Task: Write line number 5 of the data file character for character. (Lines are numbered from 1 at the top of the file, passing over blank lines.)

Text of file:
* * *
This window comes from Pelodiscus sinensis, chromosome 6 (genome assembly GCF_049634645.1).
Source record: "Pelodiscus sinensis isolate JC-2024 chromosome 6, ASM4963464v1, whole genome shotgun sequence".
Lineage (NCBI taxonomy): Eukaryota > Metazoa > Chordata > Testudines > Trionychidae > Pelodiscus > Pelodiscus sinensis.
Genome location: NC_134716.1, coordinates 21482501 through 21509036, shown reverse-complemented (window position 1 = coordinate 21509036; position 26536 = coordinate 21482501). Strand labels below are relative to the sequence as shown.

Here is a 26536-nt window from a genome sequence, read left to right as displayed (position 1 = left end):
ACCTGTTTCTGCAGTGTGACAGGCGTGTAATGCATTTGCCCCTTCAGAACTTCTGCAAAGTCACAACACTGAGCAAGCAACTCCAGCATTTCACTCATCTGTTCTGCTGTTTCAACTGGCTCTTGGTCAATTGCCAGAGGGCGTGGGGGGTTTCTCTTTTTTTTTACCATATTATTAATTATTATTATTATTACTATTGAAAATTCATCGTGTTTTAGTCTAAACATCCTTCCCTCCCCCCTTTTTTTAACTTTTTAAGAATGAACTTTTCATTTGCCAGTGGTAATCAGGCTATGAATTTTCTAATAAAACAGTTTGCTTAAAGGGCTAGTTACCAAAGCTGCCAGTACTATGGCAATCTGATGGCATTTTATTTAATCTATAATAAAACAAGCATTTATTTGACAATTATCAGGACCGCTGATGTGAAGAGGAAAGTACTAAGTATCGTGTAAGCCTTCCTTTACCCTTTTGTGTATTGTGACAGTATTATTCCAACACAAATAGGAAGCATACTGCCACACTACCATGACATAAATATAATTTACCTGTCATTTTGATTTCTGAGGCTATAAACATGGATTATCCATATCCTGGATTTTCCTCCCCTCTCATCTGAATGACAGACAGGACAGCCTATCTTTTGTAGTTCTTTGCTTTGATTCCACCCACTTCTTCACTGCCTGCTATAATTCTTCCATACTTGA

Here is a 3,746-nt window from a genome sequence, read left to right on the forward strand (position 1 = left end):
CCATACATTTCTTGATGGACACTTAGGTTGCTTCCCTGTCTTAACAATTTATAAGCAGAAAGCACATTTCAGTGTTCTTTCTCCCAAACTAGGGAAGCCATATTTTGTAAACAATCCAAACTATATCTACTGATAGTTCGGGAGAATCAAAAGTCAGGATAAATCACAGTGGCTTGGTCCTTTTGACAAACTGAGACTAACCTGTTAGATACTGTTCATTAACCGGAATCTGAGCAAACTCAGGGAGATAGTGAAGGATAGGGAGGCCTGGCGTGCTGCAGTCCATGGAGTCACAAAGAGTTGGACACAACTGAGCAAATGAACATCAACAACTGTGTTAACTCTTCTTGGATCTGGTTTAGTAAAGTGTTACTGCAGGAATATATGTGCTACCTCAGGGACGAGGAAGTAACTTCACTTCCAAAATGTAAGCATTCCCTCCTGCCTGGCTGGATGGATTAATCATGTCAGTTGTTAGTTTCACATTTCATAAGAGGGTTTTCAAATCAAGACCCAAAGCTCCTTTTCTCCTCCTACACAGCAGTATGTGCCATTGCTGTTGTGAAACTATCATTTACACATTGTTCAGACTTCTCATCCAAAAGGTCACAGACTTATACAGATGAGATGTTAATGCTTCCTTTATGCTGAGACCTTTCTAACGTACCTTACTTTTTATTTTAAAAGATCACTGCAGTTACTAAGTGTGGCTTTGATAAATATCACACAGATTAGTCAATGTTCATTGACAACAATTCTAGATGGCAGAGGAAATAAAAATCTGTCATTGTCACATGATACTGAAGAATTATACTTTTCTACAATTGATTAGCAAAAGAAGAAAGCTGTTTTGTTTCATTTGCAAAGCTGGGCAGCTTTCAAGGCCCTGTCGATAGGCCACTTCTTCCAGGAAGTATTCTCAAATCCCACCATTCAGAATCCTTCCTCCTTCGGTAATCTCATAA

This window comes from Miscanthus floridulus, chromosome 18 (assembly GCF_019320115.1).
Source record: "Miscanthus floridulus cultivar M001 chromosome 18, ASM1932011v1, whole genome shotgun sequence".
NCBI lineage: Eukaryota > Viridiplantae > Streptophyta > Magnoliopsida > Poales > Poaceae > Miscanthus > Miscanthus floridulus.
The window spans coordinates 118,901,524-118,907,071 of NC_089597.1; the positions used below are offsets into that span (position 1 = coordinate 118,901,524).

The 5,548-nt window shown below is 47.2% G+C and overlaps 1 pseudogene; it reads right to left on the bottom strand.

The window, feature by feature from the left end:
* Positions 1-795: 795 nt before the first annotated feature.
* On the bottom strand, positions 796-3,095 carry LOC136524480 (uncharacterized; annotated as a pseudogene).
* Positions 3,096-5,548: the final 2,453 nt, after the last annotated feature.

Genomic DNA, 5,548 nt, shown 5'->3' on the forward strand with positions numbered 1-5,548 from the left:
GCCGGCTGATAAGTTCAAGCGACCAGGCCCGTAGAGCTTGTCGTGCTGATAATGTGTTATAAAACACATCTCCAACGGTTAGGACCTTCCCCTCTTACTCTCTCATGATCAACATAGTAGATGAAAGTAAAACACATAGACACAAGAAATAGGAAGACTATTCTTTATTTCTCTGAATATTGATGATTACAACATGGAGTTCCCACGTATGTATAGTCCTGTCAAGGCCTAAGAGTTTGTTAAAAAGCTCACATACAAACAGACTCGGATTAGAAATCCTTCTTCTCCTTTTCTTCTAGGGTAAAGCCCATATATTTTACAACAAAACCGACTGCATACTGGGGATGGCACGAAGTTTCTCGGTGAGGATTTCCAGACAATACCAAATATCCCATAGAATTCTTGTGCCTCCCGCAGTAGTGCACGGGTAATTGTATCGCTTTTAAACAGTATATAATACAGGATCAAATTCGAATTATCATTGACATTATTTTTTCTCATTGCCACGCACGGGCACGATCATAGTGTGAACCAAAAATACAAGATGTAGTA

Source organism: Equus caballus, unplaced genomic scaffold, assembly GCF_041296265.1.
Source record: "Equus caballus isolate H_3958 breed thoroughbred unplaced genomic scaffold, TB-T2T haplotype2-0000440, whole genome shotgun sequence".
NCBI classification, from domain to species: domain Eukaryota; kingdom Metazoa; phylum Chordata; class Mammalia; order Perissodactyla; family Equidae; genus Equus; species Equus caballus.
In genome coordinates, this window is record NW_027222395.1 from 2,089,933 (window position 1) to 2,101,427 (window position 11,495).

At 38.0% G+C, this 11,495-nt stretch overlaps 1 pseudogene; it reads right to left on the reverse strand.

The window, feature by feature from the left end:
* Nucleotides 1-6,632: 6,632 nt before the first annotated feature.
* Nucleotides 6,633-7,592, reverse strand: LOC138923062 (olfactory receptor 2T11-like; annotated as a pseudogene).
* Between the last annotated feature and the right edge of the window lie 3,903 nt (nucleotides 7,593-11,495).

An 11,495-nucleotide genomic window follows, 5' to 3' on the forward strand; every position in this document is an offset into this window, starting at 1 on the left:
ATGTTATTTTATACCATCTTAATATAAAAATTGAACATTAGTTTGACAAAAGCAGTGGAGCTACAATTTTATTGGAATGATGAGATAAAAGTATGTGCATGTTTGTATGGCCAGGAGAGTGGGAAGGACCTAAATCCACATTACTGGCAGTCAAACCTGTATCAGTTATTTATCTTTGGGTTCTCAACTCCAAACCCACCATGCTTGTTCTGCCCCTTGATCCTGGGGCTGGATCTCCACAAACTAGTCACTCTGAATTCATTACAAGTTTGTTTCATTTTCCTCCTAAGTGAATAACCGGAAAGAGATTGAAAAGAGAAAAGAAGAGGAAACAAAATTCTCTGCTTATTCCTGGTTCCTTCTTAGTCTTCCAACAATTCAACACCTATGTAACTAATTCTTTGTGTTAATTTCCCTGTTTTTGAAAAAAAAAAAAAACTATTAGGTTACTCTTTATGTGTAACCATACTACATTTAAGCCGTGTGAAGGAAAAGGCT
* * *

Here is a 26536-nt window from a genome sequence, read left to right as displayed (position 1 = left end):